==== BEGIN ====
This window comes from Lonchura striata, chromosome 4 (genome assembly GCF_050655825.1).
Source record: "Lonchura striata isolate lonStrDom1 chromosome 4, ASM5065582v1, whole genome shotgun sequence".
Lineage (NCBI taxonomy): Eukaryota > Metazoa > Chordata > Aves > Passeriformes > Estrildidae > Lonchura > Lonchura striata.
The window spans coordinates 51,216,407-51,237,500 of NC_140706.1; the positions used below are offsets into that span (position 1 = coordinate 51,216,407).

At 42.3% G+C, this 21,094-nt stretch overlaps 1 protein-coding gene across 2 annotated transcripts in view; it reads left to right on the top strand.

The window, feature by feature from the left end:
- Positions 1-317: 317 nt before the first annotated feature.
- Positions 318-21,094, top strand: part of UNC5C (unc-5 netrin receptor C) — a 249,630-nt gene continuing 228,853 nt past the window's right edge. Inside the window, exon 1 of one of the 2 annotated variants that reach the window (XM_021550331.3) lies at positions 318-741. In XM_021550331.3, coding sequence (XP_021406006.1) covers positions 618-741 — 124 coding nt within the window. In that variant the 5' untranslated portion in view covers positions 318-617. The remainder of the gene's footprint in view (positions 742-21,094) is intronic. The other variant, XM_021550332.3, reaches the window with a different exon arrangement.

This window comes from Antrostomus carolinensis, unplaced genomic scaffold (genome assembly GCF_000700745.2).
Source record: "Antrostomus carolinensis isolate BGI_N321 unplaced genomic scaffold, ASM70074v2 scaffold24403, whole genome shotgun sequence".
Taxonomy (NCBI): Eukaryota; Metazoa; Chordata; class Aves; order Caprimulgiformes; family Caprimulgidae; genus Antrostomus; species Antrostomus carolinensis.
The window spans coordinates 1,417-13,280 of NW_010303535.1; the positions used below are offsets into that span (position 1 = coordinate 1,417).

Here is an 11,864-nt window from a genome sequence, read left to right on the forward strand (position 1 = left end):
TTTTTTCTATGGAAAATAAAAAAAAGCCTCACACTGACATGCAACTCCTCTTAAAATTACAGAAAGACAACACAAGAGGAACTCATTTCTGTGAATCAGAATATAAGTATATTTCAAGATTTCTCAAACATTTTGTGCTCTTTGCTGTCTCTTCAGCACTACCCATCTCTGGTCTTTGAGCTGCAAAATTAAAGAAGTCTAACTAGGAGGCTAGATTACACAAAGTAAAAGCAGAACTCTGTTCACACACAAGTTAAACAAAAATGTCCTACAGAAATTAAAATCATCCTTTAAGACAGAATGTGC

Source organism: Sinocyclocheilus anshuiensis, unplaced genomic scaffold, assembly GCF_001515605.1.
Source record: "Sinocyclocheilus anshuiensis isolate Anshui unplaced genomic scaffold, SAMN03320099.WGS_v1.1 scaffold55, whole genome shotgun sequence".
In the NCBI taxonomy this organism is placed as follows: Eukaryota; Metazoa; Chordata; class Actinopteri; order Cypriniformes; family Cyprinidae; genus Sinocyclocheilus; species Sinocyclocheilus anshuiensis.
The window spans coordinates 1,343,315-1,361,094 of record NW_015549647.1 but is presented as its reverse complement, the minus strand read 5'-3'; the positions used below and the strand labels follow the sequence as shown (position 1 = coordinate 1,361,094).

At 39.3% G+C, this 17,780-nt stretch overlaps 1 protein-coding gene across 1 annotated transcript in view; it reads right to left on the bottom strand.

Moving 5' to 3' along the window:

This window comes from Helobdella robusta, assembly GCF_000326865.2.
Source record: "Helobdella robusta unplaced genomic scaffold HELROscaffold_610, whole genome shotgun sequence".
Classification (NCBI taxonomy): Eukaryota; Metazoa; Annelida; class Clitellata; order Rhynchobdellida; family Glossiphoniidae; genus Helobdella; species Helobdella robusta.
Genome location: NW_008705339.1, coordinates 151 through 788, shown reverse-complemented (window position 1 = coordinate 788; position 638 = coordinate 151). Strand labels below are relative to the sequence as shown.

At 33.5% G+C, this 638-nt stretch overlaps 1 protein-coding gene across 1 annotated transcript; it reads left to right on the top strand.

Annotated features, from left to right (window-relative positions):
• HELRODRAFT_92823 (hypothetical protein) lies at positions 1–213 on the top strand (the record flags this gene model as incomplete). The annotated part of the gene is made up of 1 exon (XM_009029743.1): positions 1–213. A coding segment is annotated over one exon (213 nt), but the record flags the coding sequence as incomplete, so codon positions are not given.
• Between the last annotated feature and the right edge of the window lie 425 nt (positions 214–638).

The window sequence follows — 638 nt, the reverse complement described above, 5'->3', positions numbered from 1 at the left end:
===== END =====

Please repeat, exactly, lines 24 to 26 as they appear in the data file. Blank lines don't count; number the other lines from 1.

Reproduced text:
Genome location: NW_008705339.1, coordinates 151 through 788, shown reverse-complemented (window position 1 = coordinate 788; position 638 = coordinate 151). Strand labels below are relative to the sequence as shown.

At 33.5% G+C, this 638-nt stretch overlaps 1 protein-coding gene across 1 annotated transcript; it reads left to right on the top strand.

Annotated features, from left to right (window-relative positions):